It was pure chance that led an angry street mob in London to viciously attack a car carrying Prince Charles of Wales and his wife, a photographer in the midst of the mob said today.
"This was a breakaway group trying to get into the main protest in Parliament Square," Associated Press photographer Matt Dunham told "Good Morning America." "They couldn't get in because the police weren't letting them ... and they then basically went on a rampage through central London."
Dunham, who captured a memorable picture of Camilla in visible panic inside the car that is on the front page of newspapers around the world, said he had no idea the royal couple was in the area Thursday, "nor did the protestors."
When they did spot the royal car, however, the students -- who have been protesting school tuition hikes for weeks -- surged around it, hitting and kicking the car while at least one person yelled "Off with their heads!" The rowdy mob smashed windows in the Rolls Royce and splattered it with paintballs.
"I was filming, she [Camilla] was really terrified and Prince Charles was also terrified so he pulled her into protection and Camilla sat down on the floor," one witness, Adnan Nazir, said. "It was quite a chaotic scene, from people trying to damage the vehicle to photographers trying to take pictures. I'm not sure what was going on. It was surreal. ... You never expected the presence of the royal couple."
Click here for images of the London protests.
Both the royals, who were on their way to a charity concert, were unharmed in the attack. Leaving the concert later. Camilla did her best to laugh off the incident saying, "There's a first time for everything."
But the question on the minds of Britons this morning is how the incident could have happened at all, former press secretary for the Queen, Dicky Arbiter told "GMA."
Clarence House responded to the failure of the security team around the royal couple, saying the royals understand "the difficulties the police face and are always very grateful to the police for the job they do in often very challenging circumstances."
British Prime Minister David Cameron said the "full force of the law will be used on the mob."
The incident was an example of how heated the protests over tuition hikes have gotten. Protestors Thursday smashed windows, threw flares and tussled with police. The Daily Mail called the protestors "anarchists."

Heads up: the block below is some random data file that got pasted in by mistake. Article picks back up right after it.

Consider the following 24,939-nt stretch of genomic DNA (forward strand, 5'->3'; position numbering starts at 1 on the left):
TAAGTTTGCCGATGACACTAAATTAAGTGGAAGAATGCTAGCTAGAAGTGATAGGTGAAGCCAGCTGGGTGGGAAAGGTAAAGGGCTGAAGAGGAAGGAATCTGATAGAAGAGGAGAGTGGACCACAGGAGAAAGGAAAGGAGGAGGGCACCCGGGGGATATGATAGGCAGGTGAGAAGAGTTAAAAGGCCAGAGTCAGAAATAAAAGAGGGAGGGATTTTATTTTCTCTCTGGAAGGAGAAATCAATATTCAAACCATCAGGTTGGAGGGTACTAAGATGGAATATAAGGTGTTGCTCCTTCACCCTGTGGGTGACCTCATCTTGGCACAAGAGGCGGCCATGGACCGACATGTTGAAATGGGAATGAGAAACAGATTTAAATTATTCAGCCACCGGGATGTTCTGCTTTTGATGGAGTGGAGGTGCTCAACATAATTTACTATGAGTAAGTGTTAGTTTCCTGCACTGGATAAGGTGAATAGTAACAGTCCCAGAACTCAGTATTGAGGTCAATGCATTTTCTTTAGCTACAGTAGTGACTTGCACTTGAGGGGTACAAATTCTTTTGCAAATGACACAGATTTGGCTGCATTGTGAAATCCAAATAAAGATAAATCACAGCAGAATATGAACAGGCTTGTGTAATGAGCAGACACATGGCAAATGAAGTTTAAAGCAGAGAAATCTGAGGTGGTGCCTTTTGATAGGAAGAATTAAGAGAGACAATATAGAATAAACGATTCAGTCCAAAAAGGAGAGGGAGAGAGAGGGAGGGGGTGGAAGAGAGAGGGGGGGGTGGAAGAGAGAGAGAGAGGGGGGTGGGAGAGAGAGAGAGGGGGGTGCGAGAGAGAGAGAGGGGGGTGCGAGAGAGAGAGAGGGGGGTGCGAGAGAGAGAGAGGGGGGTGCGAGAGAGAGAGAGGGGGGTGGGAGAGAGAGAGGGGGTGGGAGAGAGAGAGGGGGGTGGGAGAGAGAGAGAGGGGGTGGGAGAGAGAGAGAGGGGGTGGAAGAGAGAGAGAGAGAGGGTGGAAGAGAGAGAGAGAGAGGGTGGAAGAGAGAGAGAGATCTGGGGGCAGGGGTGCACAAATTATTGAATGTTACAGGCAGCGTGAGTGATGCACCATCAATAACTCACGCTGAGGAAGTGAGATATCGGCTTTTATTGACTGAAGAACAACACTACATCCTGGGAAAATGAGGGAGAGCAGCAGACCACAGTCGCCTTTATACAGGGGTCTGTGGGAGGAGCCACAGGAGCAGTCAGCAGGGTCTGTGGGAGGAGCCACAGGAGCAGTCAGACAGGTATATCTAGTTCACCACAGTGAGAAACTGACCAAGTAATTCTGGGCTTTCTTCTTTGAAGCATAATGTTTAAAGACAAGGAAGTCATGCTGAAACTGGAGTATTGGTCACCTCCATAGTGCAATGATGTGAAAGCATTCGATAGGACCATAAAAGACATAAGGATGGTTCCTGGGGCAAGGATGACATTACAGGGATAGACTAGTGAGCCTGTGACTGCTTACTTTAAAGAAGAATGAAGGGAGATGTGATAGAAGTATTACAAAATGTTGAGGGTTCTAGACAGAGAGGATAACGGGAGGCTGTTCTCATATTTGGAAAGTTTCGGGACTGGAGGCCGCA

The British newspaper reported that tens of thousands of people were protesting the government's decision to triple the cap on student tuition from $5,000 to more than about $14,000.
Though one protestor told the Daily Mail the demonstration was originally "like a carnival," the mood turned ugly and the streets became dangerous for police and protestors.
"Why am I so angry? Because they are trying to divide society and force working class kids out of good jobs, out of an education," one protester, a student with is face covered by a scarf, told ABC News. "They are trying to steal an education away from the working class and keep it for themselves."
Police told The Associated Press Thursday that there had been seven arrests; 13 protesters and eight officers had been injured.
Pictures of London today showed police officers being yanked off their horses by protestors and emergency workers tending to both injured officers and civilians.
One woman was even photographed swinging from a Union flag.
Much of the protestors' anger was directed at Deputy Prime Minister Nick Clegg, whose Liberal Democratic Party has helped Conservative Prime Minister David Cameron form a government by joining a coalition. Clegg signed a pre-election promise to avoid such hikes.
"I'm here because the Liberal Democrats broke their promise," said 19-year-old college student Shivan David from London's Trafalgar Square Thursday. "I don't think education should be free but I do think that tripling fees doesn't make any sense. We are paying more for less."